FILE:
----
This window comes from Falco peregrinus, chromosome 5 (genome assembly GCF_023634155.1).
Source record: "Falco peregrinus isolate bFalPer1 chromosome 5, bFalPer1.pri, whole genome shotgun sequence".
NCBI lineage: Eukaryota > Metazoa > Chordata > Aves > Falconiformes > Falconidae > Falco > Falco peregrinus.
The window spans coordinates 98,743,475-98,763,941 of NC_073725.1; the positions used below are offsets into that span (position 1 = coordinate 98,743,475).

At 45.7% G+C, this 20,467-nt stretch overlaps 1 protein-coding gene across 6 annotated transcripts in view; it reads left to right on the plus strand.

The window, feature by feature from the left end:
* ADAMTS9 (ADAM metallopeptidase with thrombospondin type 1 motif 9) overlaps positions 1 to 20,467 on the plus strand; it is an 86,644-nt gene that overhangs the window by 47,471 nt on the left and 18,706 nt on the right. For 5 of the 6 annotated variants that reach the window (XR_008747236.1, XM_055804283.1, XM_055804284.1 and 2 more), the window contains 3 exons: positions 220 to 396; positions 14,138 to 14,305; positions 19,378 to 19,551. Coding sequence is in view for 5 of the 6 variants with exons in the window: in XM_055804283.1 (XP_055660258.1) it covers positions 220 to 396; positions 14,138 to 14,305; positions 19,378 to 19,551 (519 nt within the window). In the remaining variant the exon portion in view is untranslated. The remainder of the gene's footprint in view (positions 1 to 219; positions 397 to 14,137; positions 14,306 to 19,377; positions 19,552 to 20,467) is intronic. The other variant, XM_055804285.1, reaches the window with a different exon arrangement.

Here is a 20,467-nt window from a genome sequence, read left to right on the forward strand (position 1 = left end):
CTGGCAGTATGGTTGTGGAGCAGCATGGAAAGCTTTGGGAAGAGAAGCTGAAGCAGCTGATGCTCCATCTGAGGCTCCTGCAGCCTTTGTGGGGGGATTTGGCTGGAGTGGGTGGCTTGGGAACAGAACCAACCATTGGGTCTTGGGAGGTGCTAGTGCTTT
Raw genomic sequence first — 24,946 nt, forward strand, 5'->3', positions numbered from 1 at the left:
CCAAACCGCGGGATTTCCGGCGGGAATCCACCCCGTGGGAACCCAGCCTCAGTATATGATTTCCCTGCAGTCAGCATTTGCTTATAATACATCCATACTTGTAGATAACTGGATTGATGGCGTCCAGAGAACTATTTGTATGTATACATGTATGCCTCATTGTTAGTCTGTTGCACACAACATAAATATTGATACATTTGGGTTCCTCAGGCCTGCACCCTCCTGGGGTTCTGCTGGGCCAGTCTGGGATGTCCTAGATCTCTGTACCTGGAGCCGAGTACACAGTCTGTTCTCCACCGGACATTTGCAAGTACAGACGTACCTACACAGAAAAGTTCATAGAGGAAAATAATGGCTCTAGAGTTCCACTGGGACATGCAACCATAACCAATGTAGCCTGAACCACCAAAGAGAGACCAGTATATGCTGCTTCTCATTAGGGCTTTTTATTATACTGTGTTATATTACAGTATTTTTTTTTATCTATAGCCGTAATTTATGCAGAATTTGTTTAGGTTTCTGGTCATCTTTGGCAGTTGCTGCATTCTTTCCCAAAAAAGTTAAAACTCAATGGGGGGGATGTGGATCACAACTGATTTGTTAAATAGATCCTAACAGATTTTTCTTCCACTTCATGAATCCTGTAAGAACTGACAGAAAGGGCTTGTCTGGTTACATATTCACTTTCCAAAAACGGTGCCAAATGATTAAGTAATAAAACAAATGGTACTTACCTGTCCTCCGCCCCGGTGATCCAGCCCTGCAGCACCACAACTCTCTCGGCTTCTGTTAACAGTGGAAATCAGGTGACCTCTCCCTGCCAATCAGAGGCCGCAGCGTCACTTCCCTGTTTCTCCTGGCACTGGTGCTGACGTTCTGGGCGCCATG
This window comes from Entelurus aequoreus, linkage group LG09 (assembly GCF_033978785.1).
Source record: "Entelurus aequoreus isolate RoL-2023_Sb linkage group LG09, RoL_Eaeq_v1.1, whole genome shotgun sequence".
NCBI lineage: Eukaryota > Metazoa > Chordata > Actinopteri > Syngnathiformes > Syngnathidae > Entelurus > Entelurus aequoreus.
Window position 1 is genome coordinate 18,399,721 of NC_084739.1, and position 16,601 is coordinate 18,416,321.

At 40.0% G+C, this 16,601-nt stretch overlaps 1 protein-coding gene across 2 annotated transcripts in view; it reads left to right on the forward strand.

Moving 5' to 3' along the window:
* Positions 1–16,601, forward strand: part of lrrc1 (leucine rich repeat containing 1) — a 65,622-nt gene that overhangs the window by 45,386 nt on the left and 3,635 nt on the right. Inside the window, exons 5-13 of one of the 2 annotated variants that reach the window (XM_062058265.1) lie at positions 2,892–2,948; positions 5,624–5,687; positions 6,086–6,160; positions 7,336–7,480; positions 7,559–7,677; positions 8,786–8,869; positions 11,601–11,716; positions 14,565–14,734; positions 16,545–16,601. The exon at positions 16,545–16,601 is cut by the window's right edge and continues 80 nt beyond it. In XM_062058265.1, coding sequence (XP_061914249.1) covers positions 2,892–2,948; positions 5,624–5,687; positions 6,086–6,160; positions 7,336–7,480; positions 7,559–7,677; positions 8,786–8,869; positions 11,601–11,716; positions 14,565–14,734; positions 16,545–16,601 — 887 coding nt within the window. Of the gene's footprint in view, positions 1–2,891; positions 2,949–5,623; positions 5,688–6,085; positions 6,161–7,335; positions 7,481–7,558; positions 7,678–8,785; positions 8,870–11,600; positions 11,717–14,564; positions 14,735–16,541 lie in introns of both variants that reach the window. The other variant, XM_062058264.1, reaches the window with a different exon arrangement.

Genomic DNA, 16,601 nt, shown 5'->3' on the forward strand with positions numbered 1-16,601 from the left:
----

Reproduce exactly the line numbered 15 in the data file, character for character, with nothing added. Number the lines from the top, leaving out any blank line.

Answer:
Window position 1 is genome coordinate 18,399,721 of NC_084739.1, and position 16,601 is coordinate 18,416,321.